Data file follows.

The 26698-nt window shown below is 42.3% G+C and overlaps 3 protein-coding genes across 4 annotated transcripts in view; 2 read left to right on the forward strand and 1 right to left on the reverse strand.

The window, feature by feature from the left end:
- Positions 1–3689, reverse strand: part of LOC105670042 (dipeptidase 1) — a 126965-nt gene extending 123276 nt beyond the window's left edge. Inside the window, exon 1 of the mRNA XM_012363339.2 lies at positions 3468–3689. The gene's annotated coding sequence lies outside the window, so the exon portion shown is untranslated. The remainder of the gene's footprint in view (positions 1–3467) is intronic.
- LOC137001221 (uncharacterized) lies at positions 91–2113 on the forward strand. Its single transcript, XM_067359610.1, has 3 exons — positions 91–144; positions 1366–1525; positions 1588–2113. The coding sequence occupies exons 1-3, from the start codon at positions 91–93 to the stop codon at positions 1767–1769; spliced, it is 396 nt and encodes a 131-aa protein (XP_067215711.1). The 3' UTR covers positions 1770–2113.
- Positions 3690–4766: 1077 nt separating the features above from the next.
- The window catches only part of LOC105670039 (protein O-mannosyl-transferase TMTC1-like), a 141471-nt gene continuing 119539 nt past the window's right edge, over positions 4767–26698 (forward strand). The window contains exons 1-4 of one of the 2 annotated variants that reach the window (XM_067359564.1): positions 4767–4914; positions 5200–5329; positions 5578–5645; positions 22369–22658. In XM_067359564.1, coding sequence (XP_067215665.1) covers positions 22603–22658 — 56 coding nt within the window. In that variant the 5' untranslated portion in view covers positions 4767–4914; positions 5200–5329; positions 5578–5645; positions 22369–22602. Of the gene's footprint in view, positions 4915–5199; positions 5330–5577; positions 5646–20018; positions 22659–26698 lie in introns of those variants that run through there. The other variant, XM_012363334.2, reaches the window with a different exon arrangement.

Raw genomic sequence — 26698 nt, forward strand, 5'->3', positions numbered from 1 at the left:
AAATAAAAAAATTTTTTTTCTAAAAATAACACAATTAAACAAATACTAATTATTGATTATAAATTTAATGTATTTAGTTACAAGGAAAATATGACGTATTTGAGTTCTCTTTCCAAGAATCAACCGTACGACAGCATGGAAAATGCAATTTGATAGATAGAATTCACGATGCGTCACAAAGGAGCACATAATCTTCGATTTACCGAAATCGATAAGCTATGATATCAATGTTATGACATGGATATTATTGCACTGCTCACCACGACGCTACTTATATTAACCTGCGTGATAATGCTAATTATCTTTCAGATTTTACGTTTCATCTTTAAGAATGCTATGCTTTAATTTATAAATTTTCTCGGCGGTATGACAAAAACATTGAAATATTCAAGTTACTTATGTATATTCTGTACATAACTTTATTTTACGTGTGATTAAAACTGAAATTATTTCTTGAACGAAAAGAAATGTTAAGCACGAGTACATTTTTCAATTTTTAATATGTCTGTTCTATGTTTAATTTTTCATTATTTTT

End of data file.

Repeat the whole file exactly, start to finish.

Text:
The 26698-nt window shown below is 42.3% G+C and overlaps 3 protein-coding genes across 4 annotated transcripts in view; 2 read left to right on the forward strand and 1 right to left on the reverse strand.

The window, feature by feature from the left end:
- Positions 1–3689, reverse strand: part of LOC105670042 (dipeptidase 1) — a 126965-nt gene extending 123276 nt beyond the window's left edge. Inside the window, exon 1 of the mRNA XM_012363339.2 lies at positions 3468–3689. The gene's annotated coding sequence lies outside the window, so the exon portion shown is untranslated. The remainder of the gene's footprint in view (positions 1–3467) is intronic.
- LOC137001221 (uncharacterized) lies at positions 91–2113 on the forward strand. Its single transcript, XM_067359610.1, has 3 exons — positions 91–144; positions 1366–1525; positions 1588–2113. The coding sequence occupies exons 1-3, from the start codon at positions 91–93 to the stop codon at positions 1767–1769; spliced, it is 396 nt and encodes a 131-aa protein (XP_067215711.1). The 3' UTR covers positions 1770–2113.
- Positions 3690–4766: 1077 nt separating the features above from the next.
- The window catches only part of LOC105670039 (protein O-mannosyl-transferase TMTC1-like), a 141471-nt gene continuing 119539 nt past the window's right edge, over positions 4767–26698 (forward strand). The window contains exons 1-4 of one of the 2 annotated variants that reach the window (XM_067359564.1): positions 4767–4914; positions 5200–5329; positions 5578–5645; positions 22369–22658. In XM_067359564.1, coding sequence (XP_067215665.1) covers positions 22603–22658 — 56 coding nt within the window. In that variant the 5' untranslated portion in view covers positions 4767–4914; positions 5200–5329; positions 5578–5645; positions 22369–22602. Of the gene's footprint in view, positions 4915–5199; positions 5330–5577; positions 5646–20018; positions 22659–26698 lie in introns of those variants that run through there. The other variant, XM_012363334.2, reaches the window with a different exon arrangement.

Raw genomic sequence — 26698 nt, forward strand, 5'->3', positions numbered from 1 at the left:
AAATAAAAAAATTTTTTTTCTAAAAATAACACAATTAAACAAATACTAATTATTGATTATAAATTTAATGTATTTAGTTACAAGGAAAATATGACGTATTTGAGTTCTCTTTCCAAGAATCAACCGTACGACAGCATGGAAAATGCAATTTGATAGATAGAATTCACGATGCGTCACAAAGGAGCACATAATCTTCGATTTACCGAAATCGATAAGCTATGATATCAATGTTATGACATGGATATTATTGCACTGCTCACCACGACGCTACTTATATTAACCTGCGTGATAATGCTAATTATCTTTCAGATTTTACGTTTCATCTTTAAGAATGCTATGCTTTAATTTATAAATTTTCTCGGCGGTATGACAAAAACATTGAAATATTCAAGTTACTTATGTATATTCTGTACATAACTTTATTTTACGTGTGATTAAAACTGAAATTATTTCTTGAACGAAAAGAAATGTTAAGCACGAGTACATTTTTCAATTTTTAATATGTCTGTTCTATGTTTAATTTTTCATTATTTTT